The Financial Sector Conduct Authority (FSCA) has advised that R47,3 billion was sitting in retirement funds as unclaimed benefits in 2021. The obvious question is: ‘Is the industry doing enough to get these paid’? I asked myself the same question just over a year ago and decided to take up the challenge. Here is what I learnt along the way.
Data is often limited or wrong
In the digital age where everyone records your ID number and name, we often forget that this was not always the case. Old payroll systems, some of which were not even electronic, did not capture ID numbers, seldom had first and second names, and rarely recorded gender. Even where information was captured, there were no such things as system verifications, and information was often captured incorrectly or not at all. Roll forward 20 years, and we now have a tracing company trying to trace A Smith who was supposedly born on 2 January 1956 but who could just as easily have been AP Smith born on 1 February 1959.
Whilst changes to the last three digits of ID numbers is well known, we have had many cases where entire ID numbers have changed when members have resolved disputes regarding their date of birth.
These data discrepancies will trigger untraced results if the fund, employer and tracing agent don’t work together to try to determine if a person found with slightly different details could actually be the person everyone is looking for.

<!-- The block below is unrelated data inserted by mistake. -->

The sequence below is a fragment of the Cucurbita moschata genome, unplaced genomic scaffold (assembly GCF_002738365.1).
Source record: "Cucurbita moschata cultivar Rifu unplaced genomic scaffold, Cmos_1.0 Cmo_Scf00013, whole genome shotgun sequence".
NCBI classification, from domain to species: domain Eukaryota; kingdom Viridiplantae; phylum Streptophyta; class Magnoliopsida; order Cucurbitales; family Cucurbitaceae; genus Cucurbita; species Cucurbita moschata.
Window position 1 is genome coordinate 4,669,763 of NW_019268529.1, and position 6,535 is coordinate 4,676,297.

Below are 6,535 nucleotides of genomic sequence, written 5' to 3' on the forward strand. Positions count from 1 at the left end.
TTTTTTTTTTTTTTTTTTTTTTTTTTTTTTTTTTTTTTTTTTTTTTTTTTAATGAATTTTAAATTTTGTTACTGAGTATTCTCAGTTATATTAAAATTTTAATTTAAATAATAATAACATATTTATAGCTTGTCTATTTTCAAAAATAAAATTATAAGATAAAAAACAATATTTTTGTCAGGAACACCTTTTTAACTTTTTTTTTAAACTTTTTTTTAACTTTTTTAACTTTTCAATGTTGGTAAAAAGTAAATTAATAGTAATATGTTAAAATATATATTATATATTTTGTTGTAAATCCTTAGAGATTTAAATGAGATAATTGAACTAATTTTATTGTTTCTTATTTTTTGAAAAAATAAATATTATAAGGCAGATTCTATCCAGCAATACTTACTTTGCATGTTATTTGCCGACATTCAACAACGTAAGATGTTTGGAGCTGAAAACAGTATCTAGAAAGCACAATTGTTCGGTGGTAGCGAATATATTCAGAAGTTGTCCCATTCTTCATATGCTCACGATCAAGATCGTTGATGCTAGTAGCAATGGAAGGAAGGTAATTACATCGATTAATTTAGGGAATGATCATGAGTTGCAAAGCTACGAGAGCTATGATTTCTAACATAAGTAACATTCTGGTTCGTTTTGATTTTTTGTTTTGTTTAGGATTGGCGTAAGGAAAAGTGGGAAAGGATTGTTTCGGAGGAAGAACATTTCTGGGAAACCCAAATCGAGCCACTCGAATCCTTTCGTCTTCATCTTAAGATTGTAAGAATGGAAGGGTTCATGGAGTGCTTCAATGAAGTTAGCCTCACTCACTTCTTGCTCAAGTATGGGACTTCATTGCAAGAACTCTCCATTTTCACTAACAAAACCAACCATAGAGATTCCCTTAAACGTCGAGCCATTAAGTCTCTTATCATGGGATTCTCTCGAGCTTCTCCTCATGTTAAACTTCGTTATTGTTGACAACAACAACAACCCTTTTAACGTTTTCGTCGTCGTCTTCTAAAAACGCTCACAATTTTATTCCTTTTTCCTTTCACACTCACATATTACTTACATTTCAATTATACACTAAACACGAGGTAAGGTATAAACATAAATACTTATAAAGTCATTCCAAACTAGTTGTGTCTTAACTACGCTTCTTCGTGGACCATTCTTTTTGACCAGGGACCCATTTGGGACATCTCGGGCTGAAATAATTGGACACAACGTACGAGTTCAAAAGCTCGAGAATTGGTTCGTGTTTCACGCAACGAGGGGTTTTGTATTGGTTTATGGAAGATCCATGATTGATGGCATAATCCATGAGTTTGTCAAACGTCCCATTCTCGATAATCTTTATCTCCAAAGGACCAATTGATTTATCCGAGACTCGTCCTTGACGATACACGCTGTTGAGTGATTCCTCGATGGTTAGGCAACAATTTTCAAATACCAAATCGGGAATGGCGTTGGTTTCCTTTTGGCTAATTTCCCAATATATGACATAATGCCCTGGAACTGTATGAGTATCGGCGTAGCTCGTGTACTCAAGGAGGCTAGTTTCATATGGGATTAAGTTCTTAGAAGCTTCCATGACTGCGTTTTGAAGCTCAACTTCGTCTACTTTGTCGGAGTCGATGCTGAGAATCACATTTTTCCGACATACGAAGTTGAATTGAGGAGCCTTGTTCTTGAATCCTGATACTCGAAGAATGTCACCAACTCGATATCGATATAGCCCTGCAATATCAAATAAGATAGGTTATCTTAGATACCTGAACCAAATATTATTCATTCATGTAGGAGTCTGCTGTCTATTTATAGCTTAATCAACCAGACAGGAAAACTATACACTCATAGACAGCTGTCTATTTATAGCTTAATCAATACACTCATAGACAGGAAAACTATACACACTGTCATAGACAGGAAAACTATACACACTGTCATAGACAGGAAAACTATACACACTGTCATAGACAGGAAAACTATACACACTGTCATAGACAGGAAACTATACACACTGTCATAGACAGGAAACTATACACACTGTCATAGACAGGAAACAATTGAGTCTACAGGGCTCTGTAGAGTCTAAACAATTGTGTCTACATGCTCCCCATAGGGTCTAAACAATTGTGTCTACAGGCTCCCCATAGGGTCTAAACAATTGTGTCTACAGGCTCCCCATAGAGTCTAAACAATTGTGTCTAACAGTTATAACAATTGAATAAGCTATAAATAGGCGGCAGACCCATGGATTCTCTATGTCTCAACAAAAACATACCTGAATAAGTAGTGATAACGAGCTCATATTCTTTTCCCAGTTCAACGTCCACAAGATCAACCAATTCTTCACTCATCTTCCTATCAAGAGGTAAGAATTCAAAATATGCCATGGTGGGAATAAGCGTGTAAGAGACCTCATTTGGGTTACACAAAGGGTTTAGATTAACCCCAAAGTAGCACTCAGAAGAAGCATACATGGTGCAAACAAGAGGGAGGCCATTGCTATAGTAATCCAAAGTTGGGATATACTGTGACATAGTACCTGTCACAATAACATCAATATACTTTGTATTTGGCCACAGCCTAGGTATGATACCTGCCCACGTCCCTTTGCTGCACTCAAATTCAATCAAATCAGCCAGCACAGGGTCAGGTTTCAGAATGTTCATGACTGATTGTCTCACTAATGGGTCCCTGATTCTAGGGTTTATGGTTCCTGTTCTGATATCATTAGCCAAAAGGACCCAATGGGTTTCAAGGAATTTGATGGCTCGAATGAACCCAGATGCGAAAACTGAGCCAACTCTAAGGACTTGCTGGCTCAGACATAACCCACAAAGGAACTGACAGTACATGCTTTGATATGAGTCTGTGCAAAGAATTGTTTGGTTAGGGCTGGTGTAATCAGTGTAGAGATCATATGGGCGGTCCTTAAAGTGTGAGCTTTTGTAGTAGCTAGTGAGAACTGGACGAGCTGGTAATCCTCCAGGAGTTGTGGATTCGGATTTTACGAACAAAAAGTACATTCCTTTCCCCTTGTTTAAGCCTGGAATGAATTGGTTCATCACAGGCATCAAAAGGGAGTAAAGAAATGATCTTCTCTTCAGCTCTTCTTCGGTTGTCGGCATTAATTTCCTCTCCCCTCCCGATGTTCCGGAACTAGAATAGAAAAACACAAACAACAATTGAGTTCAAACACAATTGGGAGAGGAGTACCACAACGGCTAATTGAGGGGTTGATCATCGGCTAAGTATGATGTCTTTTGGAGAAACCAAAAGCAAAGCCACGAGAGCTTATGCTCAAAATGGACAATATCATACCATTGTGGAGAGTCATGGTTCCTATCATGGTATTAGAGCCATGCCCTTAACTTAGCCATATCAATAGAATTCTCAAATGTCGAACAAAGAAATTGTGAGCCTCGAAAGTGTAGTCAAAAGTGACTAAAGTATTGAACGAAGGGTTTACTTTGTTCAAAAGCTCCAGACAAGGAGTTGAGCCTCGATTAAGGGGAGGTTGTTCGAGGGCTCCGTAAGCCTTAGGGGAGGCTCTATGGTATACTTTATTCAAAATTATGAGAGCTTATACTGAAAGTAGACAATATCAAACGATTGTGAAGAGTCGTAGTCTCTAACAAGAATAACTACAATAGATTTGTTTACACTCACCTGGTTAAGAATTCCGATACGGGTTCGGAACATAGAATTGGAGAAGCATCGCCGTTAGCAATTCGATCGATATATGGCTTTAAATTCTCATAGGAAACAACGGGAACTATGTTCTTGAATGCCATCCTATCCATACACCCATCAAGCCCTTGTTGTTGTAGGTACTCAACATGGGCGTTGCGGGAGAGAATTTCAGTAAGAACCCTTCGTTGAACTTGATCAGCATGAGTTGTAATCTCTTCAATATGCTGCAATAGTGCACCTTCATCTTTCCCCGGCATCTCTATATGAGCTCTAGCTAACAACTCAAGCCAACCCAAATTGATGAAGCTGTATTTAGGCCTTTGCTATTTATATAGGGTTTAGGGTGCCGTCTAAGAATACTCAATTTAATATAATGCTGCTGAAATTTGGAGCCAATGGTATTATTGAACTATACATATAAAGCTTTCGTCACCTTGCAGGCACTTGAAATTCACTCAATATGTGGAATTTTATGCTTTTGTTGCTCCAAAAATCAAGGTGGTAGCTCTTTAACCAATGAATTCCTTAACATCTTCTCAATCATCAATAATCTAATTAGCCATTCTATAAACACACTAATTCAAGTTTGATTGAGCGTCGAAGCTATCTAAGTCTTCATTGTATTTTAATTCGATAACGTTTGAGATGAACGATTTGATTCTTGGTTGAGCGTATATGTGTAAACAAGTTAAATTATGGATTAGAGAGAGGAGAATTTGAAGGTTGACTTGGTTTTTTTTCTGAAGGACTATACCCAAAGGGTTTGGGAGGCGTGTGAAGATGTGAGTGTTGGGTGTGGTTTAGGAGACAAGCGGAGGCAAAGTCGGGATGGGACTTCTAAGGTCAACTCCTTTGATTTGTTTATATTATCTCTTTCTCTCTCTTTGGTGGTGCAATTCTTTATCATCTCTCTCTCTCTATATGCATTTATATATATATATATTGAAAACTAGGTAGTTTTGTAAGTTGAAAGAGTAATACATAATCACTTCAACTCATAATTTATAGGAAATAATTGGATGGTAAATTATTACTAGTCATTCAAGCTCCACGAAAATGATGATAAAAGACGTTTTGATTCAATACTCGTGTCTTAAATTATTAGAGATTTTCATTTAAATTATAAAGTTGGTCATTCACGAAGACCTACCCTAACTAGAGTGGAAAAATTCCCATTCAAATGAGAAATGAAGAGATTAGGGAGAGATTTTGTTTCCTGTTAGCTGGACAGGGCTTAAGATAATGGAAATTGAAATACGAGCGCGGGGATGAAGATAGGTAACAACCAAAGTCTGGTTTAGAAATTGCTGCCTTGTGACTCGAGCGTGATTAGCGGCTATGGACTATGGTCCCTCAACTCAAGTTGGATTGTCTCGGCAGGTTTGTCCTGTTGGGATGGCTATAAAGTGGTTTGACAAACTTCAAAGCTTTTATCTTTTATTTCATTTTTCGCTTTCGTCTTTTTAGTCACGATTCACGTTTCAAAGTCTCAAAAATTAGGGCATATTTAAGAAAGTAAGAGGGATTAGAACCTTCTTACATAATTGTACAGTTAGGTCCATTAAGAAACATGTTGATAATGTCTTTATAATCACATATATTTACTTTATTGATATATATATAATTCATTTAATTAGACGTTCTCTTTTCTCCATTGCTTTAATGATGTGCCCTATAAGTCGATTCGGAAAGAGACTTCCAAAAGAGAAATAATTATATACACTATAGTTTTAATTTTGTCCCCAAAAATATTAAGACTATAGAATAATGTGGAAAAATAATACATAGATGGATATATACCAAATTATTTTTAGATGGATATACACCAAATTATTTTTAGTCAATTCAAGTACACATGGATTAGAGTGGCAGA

People are hard to find
Most tracing agents will trace members using information related to the member’s financial transaction history. These ‘desktop’ traces are often successful for members still employed and living in the country. However, these ‘first-level’ traces become less useful for former members who have left the country, no longer work and rely on their children for financial support, or who have since re-married and changed their surname once or possibly twice. Even more complicated are former members who passed away after having left South Africa.
There are a few tracing agents who have found more creative ways of tracking members down, but they will cost a little more given that each case will take time to solve.
Sadly, as time passes the chances increase of these unclaimed benefit members being deceased. This turns a former member trace into a beneficiary trace. Once you have found the beneficiaries, in or outside of South Africa, you have the challenge of understanding if the deceased had an estate, the value of the estate, if the estate is still open and how to get hold of the executor. Thankfully the process is simpler if the amount of money you are trying to pay is small and the executor is happy for you to pay the estate beneficiaries. But in all other situations, it becomes complicated both for the beneficiaries who need to arrange the paperwork and the administrator trying to assist the family.
People don’t believe you